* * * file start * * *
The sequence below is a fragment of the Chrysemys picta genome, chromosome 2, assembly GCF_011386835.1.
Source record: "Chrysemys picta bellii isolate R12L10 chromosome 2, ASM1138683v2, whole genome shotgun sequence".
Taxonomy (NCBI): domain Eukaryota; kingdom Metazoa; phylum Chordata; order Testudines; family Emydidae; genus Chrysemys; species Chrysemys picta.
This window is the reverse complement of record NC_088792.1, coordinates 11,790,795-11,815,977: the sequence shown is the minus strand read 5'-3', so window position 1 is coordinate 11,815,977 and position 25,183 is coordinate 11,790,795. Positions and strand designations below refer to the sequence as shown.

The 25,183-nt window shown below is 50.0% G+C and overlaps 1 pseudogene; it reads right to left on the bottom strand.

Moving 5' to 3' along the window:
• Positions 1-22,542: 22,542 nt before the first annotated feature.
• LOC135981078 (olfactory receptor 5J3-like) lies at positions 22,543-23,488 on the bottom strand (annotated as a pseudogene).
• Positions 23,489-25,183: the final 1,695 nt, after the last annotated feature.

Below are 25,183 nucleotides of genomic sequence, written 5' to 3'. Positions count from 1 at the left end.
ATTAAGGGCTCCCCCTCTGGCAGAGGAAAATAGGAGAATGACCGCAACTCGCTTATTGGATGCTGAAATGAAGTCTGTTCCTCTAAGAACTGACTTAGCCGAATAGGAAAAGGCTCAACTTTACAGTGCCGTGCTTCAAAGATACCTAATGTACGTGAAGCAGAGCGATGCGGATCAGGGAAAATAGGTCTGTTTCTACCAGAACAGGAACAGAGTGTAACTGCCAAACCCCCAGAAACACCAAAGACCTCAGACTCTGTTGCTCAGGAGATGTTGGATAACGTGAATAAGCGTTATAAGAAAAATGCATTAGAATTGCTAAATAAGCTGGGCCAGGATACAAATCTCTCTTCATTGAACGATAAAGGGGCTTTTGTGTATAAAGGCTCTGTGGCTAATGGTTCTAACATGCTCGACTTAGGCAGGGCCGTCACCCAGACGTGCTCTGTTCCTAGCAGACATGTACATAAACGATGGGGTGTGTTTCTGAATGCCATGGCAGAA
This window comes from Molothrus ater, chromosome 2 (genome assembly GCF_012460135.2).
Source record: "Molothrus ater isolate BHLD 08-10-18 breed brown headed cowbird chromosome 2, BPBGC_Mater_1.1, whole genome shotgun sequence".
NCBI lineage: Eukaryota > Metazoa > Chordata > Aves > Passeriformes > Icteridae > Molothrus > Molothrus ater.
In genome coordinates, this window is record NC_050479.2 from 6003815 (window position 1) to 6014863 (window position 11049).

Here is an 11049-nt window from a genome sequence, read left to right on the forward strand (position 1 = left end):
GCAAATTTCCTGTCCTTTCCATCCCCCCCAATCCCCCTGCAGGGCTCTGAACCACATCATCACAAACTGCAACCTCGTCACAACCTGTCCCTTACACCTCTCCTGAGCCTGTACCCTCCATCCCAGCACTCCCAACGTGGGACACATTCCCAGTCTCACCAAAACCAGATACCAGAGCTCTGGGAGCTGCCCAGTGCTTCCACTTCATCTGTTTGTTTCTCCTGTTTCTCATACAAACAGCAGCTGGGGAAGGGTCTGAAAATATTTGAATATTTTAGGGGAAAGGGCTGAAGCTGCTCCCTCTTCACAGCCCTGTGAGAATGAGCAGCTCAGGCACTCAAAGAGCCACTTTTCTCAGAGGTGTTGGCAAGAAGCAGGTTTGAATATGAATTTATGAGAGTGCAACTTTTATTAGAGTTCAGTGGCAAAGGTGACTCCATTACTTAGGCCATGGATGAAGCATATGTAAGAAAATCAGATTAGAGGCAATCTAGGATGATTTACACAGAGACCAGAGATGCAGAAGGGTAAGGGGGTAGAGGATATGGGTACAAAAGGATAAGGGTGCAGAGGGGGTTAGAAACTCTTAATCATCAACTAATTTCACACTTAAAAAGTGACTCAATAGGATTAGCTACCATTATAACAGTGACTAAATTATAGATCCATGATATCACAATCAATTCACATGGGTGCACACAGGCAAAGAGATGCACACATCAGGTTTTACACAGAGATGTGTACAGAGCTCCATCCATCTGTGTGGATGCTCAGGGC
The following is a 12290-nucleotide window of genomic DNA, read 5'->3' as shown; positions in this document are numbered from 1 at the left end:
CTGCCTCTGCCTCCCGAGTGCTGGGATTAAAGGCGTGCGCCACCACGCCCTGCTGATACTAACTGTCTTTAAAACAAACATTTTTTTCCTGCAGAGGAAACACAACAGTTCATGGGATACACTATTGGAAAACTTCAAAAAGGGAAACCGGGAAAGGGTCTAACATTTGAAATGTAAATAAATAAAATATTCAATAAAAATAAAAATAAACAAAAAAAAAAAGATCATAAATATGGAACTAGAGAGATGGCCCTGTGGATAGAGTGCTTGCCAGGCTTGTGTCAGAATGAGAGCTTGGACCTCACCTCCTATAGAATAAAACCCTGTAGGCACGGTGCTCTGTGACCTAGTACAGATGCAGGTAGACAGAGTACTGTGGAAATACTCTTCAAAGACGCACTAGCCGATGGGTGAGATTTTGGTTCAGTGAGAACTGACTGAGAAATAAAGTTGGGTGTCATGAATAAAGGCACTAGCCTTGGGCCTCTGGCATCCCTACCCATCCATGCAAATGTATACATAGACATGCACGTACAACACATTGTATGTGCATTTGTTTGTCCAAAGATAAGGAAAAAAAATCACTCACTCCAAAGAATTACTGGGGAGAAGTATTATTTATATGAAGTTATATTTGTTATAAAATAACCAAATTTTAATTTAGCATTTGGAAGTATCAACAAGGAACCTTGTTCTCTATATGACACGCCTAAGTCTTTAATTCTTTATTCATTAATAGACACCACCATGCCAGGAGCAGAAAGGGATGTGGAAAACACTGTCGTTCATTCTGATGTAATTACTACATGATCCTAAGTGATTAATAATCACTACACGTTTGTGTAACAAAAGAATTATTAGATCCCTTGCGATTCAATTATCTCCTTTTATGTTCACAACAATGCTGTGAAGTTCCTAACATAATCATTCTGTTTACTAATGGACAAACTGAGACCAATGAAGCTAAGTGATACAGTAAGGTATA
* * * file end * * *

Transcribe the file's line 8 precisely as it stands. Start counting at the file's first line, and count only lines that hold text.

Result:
• LOC135981078 (olfactory receptor 5J3-like) lies at positions 22,543-23,488 on the bottom strand (annotated as a pseudogene).